Artist Katherine Boxall on virtual connections, mental blocks and 6 AM puppy cuddles in COVID-19 crisis
Katherine Boxall is the most recent artist to have an installation hanging at the Mint Museum Uptown as part of Constellation CLT. She’s also the first of many artists that we are asking about how the coronavirus — and shift in the world — is affecting their day-to-day lives, as well as the art they create.
Studio location: West Charlotte
Describe the artwork you create and medium your use.
I paint and draw using graphite, pastel, acrylic, oil, and spray paint. Although mostly abstract, I do work representationally as well.
What artists inspire you and your work?
I am inspired by lots of artists, dead and alive. They are not restricted to the visual landscape, writers and musicians are huge sources for me too. Right now I am thinking a lot about my MFA mentors from the Bay Area such as Alicia McCarthy, Brett Reichman, Maria Elena Gonzalez, Jeremy Morgan, Danielle Lawrence, Terry Powers, Felicita Norris … just to name a few.
What is your favorite piece or artwork that you created and why?
I don’t have a favorite piece(s). Everything that I make comes out of a certain time and context. Each work has it’s own stories and reasons, so it isn’t obvious to me how I would judge them on the same playing field.
How does your environment influence your art?
Environment influences your mind, body, and being all the time. I’ve heard people say you’re only as smart as the five people you surround yourself with. I don’t know if that’s true, but surrounding myself with other creative and inspiring people has helped me reach my highest potential in the past. It’s obviously very challenging to do that right now, so I am trying to connect virtually as much as I can with the people I love and keep my environment as uplifting as I can. Being a painter is about being aware of your ways of seeing, then learning to adapt and use them. Even though my environment is physically the same (in my studio) the psychological environment is different. So I’m working to find a way to level my emotions towards to the crisis and transform them into a positive output.
Tell us about your new morning routine, including when you start your day and how you spend the early hours.
I usually start my day with coffee and petting my golden retriever puppy Sophie. The pandemic hasn’t dawned on her so she continues to wake me up at the usual time (6am). Now that I don’t leave the house to exercise, we’ve been going on longer walks instead and calling family to check-in.
Are you finding new inspiration for your art during this shift of perspective in the world?
I feel grateful that my work is already self-directed and motivated, but the toll of this crisis is making it challenging to feel ‘inspired’. Right now, I am working to break down those mental blocks and use the opportunity to push myself and my work.
Tell us about your afternoon. Are you working from home or going to your studio?
Both. I am working from home for Jerald Melberg Gallery as much as I can and then spending the rest of my time in the studio. I am the only tenant in the warehouse, so my studio is literally the ultimate place to work while social distancing. I’ve also set up a space at home for small drawings and watercolors for a more low key/meditative creative vibe. I had a really busy winter with exhibitions and projects, so at the moment I am enjoying slowing own a bit.
How are you winding down your day? Have any recommendations for stress relievers to settle after another day done?
Lots of cuddling with the dog and spending time with my partner at home. I’ve added some exercise later in the day to fuel myself with endorphins and a few extra skincare steps because I no longer have any excuses. I guess my #1 recommendation (if you can) would be to eat chocolate while wearing a bathrobe on the couch watching your favorite show. In my experience, few things in life feel as luxurious. I’d also treat yourself to reading fiction and steeping some tea, anything to get a good night’s sleep.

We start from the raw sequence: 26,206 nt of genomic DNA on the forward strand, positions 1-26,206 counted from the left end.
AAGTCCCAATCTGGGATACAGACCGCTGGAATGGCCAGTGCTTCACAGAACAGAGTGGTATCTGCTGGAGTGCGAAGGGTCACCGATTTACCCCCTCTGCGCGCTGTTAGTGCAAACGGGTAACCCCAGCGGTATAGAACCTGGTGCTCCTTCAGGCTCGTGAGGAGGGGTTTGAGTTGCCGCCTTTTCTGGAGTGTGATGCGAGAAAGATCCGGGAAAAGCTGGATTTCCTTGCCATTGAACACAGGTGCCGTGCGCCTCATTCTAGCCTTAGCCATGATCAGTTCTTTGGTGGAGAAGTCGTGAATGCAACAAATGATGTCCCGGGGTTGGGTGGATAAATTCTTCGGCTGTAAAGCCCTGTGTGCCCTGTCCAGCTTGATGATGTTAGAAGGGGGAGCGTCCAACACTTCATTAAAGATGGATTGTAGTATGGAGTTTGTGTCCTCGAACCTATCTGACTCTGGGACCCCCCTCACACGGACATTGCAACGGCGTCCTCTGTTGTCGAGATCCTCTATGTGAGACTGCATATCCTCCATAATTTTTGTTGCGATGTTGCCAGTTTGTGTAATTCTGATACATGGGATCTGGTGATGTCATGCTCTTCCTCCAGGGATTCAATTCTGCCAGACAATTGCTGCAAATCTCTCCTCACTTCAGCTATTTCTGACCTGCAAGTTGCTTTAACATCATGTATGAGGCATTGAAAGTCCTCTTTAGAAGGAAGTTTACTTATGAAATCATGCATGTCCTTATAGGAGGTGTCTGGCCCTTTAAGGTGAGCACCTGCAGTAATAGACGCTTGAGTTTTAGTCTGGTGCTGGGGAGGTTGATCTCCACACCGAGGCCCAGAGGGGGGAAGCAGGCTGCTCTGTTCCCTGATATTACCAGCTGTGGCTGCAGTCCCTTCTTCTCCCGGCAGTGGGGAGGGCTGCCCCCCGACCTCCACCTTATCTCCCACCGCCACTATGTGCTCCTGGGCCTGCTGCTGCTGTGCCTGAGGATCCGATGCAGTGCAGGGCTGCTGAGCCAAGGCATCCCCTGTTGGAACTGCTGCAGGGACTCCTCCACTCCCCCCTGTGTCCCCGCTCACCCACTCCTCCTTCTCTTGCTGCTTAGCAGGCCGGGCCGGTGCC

What are you cooking? What’s your comfort food of choice?
I’m always cooking and we do it all. Breakfast has expanded beyond the smoothie to eggs, banana breads, muffins, etc. For lunch we have the leftovers from the previous night’s dinner which is usually salmon, cod, steak, chicken, homemade pizza, it just goes on. Cooking has always been a creative outlet for me so if anything the pandemic has just ramped that up. Watching my Instagram story will usually leave you hungry.
What are you currently reading?
The New York Times (it’s not for the weak)
What is your favorite music choice?
All kinds of things as the day goes, but Medasin, Future, and Lane 8 seem to be dominating my current playlists.
What is your favorite podcast(s)?
The Daily, The Journal, How I Made This
What positive perspective changes in society would you like to see come from the pandemic?
I know for myself that being a busy body can sometimes act as a distraction from the things I really need to work on or slow down to appreciate. Socially, I hope this will put in perspective our real values and help us prioritize them in more human way. Systematically, I am hopeful to see protection for those who need it most. Only a fraction of us have the luxury to work from home or take time off (and even fewer for long periods), so I hope that our government and community really pulls together to support one another.
Look inside Charlotte-based artist Katherine Boxall’s west Charlotte studio. Boxall was the Mint’s first Constellation CLT artist of 2020, and in partnership with the Young Affiliates of the Mint, the Mint’s Chief Curator and Curator of Contemporary Art Jen Sudul Edwards, PhD, chats with Boxall to give us a glimpse into the artist’s creative process, her striking works of art, and the studio where it all comes together.
12 Books Mint Staffers Are Reading During These Crazy COVID-19 Times